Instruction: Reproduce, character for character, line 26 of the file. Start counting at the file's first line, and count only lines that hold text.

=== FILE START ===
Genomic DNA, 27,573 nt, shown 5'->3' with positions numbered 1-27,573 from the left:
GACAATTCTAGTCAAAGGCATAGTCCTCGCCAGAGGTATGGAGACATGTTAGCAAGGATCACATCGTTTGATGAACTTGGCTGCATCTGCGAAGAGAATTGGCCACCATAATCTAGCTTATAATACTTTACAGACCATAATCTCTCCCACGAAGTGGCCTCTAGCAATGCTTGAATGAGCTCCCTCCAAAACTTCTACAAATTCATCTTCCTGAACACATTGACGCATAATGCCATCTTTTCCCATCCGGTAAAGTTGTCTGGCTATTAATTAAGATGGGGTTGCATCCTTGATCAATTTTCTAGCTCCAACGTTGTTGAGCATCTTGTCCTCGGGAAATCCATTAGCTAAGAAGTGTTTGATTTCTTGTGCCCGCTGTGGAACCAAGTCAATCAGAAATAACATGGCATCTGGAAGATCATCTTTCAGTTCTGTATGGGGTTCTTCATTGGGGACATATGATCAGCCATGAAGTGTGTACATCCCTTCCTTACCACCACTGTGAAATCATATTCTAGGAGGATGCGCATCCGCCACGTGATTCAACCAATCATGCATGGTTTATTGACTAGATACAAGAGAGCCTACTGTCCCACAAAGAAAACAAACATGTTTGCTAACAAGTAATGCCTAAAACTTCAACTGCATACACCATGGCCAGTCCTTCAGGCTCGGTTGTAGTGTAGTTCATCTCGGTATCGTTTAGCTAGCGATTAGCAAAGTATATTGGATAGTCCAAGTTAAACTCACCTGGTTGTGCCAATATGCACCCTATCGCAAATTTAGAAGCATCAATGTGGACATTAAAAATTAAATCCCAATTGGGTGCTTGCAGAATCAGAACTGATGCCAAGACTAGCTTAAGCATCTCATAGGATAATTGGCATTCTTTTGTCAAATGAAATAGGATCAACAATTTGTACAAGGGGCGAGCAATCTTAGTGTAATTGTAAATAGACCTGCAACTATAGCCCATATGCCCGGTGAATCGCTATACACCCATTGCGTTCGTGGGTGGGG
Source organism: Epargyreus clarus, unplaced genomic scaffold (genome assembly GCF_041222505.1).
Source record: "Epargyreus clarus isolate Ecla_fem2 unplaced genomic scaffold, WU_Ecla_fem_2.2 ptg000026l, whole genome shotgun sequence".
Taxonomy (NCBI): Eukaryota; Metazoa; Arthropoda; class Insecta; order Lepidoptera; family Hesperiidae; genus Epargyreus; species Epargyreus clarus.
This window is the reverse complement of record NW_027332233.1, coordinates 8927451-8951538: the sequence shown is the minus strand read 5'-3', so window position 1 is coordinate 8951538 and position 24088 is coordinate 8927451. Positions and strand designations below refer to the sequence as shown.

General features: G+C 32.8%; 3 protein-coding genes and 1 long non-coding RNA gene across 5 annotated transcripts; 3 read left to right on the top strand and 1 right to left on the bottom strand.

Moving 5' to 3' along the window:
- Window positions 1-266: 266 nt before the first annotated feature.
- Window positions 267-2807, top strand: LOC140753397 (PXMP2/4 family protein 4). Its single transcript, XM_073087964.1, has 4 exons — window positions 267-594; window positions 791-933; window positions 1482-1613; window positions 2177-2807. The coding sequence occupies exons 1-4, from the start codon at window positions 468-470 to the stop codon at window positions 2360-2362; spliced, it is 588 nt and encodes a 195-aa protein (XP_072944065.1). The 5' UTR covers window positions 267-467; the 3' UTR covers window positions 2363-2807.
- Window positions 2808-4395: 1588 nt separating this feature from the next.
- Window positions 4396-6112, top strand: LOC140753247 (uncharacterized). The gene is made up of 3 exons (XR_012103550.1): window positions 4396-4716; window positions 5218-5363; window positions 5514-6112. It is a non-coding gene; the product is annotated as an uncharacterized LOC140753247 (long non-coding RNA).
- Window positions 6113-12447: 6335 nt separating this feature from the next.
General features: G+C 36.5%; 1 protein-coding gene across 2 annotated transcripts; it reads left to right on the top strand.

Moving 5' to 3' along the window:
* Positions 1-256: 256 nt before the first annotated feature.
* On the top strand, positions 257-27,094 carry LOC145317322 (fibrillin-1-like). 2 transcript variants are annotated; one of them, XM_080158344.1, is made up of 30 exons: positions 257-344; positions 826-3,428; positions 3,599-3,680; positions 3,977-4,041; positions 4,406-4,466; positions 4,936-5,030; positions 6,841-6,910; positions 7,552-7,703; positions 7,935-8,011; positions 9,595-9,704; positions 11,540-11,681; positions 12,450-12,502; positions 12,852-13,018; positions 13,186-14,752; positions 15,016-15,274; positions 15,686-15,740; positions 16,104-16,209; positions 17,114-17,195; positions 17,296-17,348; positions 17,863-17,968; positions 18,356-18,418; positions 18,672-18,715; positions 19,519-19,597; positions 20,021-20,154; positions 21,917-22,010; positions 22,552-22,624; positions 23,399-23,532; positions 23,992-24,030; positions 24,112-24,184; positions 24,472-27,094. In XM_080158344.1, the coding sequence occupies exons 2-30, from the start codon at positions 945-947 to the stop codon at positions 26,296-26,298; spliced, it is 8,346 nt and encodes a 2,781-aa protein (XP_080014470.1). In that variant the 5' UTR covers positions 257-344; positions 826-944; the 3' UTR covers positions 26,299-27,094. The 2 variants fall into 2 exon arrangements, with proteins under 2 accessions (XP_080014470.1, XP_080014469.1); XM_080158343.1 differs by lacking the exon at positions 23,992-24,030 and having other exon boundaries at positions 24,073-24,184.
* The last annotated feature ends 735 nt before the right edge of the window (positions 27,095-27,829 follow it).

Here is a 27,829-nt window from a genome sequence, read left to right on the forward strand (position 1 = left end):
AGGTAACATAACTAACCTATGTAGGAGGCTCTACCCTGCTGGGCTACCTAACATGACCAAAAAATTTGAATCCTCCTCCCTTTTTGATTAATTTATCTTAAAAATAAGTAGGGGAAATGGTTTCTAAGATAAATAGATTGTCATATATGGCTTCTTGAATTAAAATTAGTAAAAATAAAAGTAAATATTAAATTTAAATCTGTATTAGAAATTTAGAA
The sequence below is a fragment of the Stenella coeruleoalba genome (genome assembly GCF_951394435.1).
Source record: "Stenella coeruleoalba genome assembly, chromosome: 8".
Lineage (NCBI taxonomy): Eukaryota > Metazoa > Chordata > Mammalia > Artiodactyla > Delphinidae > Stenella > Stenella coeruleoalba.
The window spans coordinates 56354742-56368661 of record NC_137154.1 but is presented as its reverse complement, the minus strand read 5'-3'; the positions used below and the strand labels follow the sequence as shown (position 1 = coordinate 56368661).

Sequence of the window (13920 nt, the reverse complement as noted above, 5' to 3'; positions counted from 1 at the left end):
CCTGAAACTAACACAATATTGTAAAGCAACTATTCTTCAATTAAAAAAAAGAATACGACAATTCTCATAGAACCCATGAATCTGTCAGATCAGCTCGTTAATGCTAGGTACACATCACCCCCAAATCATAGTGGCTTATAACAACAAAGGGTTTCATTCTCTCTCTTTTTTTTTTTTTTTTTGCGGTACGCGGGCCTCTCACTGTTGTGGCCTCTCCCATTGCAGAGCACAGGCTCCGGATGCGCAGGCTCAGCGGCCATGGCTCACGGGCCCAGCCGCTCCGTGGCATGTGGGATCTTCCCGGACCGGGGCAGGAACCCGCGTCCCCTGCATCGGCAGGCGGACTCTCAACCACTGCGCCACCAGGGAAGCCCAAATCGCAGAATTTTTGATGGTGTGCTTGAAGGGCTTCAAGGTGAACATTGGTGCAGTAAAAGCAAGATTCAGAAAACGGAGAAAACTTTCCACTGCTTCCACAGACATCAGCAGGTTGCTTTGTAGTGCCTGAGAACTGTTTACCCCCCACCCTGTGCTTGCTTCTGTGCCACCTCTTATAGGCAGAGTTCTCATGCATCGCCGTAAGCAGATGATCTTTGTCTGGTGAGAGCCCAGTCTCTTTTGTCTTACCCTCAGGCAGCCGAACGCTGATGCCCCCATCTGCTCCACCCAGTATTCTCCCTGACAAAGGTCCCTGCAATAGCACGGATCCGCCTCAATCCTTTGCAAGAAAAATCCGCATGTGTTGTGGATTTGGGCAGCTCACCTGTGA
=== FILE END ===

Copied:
CCTGAAACTAACACAATATTGTAAAGCAACTATTCTTCAATTAAAAAAAAGAATACGACAATTCTCATAGAACCCATGAATCTGTCAGATCAGCTCGTTAATGCTAGGTACACATCACCCCCAAATCATAGTGGCTTATAACAACAAAGGGTTTCATTCTCTCTCTTTTTTTTTTTTTTTTTGCGGTACGCGGGCCTCTCACTGTTGTGGCCTCTCCCATTGCAGAGCACAGGCTCCGGATGCGCAGGCTCAGCGGCCATGGCTCACGGGCCCAGCCGCTCCGTGGCATGTGGGATCTTCCCGGACCGGGGCAGGAACCCGCGTCCCCTGCATCGGCAGGCGGACTCTCAACCACTGCGCCACCAGGGAAGCCCAAATCGCAGAATTTTTGATGGTGTGCTTGAAGGGCTTCAAGGTGAACATTGGTGCAGTAAAAGCAAGATTCAGAAAACGGAGAAAACTTTCCACTGCTTCCACAGACATCAGCAGGTTGCTTTGTAGTGCCTGAGAACTGTTTACCCCCCACCCTGTGCTTGCTTCTGTGCCACCTCTTATAGGCAGAGTTCTCATGCATCGCCGTAAGCAGATGATCTTTGTCTGGTGAGAGCCCAGTCTCTTTTGTCTTACCCTCAGGCAGCCGAACGCTGATGCCCCCATCTGCTCCACCCAGTATTCTCCCTGACAAAGGTCCCTGCAATAGCACGGATCCGCCTCAATCCTTTGCAAGAAAAATCCGCATGTGTTGTGGATTTGGGCAGCTCACCTGTGA